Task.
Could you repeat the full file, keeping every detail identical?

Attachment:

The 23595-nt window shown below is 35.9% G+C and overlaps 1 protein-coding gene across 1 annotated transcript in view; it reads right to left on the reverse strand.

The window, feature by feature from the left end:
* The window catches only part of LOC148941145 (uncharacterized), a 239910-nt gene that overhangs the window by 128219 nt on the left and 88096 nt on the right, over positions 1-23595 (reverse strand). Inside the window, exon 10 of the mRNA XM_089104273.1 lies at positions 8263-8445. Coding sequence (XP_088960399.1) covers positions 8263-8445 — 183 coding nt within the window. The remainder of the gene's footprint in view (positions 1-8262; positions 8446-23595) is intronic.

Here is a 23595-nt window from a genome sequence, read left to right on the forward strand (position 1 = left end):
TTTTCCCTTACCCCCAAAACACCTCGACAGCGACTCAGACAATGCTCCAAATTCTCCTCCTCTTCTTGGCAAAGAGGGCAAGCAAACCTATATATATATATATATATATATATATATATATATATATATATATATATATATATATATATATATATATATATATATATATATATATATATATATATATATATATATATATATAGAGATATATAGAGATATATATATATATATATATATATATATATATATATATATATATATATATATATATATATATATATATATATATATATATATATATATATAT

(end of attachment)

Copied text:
The 23595-nt window shown below is 35.9% G+C and overlaps 1 protein-coding gene across 1 annotated transcript in view; it reads right to left on the reverse strand.

The window, feature by feature from the left end:
* The window catches only part of LOC148941145 (uncharacterized), a 239910-nt gene that overhangs the window by 128219 nt on the left and 88096 nt on the right, over positions 1-23595 (reverse strand). Inside the window, exon 10 of the mRNA XM_089104273.1 lies at positions 8263-8445. Coding sequence (XP_088960399.1) covers positions 8263-8445 — 183 coding nt within the window. The remainder of the gene's footprint in view (positions 1-8262; positions 8446-23595) is intronic.

Here is a 23595-nt window from a genome sequence, read left to right on the forward strand (position 1 = left end):
TTTTCCCTTACCCCCAAAACACCTCGACAGCGACTCAGACAATGCTCCAAATTCTCCTCCTCTTCTTGGCAAAGAGGGCAAGCAAACCTATATATATATATATATATATATATATATATATATATATATATATATATATATATATATATATATATATATATATATATATATATATATATATATATATATATATATATATATAGAGATATATAGAGATATATATATATATATATATATATATATATATATATATATATATATATATATATATATATATATATATATATATATATATATATATATATAT